We are thankful for the millions of Americans serving our country at home and abroad. This includes 1.4 million Armed Services members, 80,000 AmeriCorps members, and 8,073 Peace Corps volunteers and trainees, 6 million teachers and public school employees, 1.1 million professional and volunteer firefighters, and 22 million total public employees.
We’re thankful for Obamacare. After surviving dozens of repeal votes in Congress, the Supreme Court, and a presidential election, the Affordable Care Act is on track to extending insurance coverage to 30 million Americans and lowering health care spending. Millions of seniors and young people have benefited from the law and inefficient insurers are distributing rebates to consumers.
We’re thankful for the social safety net. Nutrition assistance, welfare, unemployment compensation, Social Security, and other social programs keep millions of Americans out of poverty each year. Though the programs aren’t as robust as they could be, they help provide food, health care, and educational opportunity to America’s neediest families.
We’re thankful for historic progress against the War on Drugs. In passing laws to legalize and regulate marijuana in Washington and Colorado, supporters joined many local jurisdictions that have decriminalized some drug offenses in signaling their willingness to better tailor drug policy to public health and safety goals. Timed to the year when the film The House I Live In is opening new eyes to the War’s decimation of minority communities, the time is ripe to end the War that, since its declaration 40 years ago by President Richard Nixon, has cost the U.S. both money and lives while failing to curb drug use.
We’re thankful for the advocates who protected our right to vote. The past few years saw a raft of new voter suppression laws and tactics, but most of the worst laws were blocked at least temporarily by the courts or repealed by lawmakers. The challenge going forward will be to maintain these victories as litigation in several of these cases continues and the U.S. Supreme Court considers a challenge to the Voting Rights Act.
We’re thankful for the Consumer Financial Protection Bureau. The CFPB, created by the Dodd-Frank financial reform law, has been working on new rules to protect Americans from predatory lenders, bogus credit card deals, and shady mortgage peddlers. It has also won American consumers hundreds of millions of dollars in refunds for credit card scams.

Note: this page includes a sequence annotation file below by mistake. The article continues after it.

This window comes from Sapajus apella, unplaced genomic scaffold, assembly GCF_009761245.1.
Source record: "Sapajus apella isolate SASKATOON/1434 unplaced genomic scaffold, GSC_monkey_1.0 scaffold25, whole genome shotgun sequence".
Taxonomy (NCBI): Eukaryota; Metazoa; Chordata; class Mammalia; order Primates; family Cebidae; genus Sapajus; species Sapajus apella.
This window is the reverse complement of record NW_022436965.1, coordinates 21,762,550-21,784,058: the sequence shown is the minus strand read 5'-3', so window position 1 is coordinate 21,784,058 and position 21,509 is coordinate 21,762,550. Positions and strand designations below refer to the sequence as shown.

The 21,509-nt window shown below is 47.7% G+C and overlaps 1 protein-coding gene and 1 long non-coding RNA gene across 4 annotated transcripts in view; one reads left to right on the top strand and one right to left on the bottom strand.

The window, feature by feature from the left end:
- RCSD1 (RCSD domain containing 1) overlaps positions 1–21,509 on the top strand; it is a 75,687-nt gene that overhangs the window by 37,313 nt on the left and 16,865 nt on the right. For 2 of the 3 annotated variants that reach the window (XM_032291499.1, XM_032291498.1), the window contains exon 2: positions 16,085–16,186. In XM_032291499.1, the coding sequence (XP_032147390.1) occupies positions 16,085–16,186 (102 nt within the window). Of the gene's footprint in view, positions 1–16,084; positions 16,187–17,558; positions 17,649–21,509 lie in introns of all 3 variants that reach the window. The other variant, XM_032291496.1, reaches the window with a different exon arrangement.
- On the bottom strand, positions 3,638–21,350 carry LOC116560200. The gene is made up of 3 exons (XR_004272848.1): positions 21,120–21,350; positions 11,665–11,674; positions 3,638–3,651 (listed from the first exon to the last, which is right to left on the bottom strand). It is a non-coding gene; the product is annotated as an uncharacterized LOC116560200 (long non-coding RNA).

We’re thankful for Occupy Wall Street. Since its street protests last year, Occupy Wall Street has kept busy with several important projects. Occupy Our Homes saved many Americans from unfair foreclosures, while Occupy Hurricane Sandy provided aid to victims of the superstorm that battered the northeast. Occupy’s latest project, the Rolling Jubilee, raised millions of dollars in order to buy and then abolish debt.
We’re thankful for the most diverse Congress in history. On Election Day, Americans ensured that the 113th Congress will contain the widest range yet of ethnicities, religious affiliations, and sexual orientations. The incoming freshman class contains 4 African Americans, 5 Asian Americans, 10 Latinos, 24 women, the first openly bisexual congresswoman, as well as the country’s first Buddhist senator and two Hindu representatives.
We’re thankful for religious freedom. The U.S. is a nation of Jews, Muslims, Hindus, Buddhists, Sikhs, Christians, non-believers, and religious and spiritual sects of all stripes. Unlike some other countries, the U.S. protects Americans’ freedom to practice the religion of their choice without fear of repercussion, suppression, or forced religious adherence.
We’re thankful for growing LGBT equality. The sweeping victories for LGBT equality and out candidates in this election demonstrated that this country is on track to providing full benefits and protections to people who are lesbian, gay, bisexual, and transgender. While there is still work to be done, schools are becoming safer, families are becoming more secure, and visibility and awareness are helping to lower discrimination rates.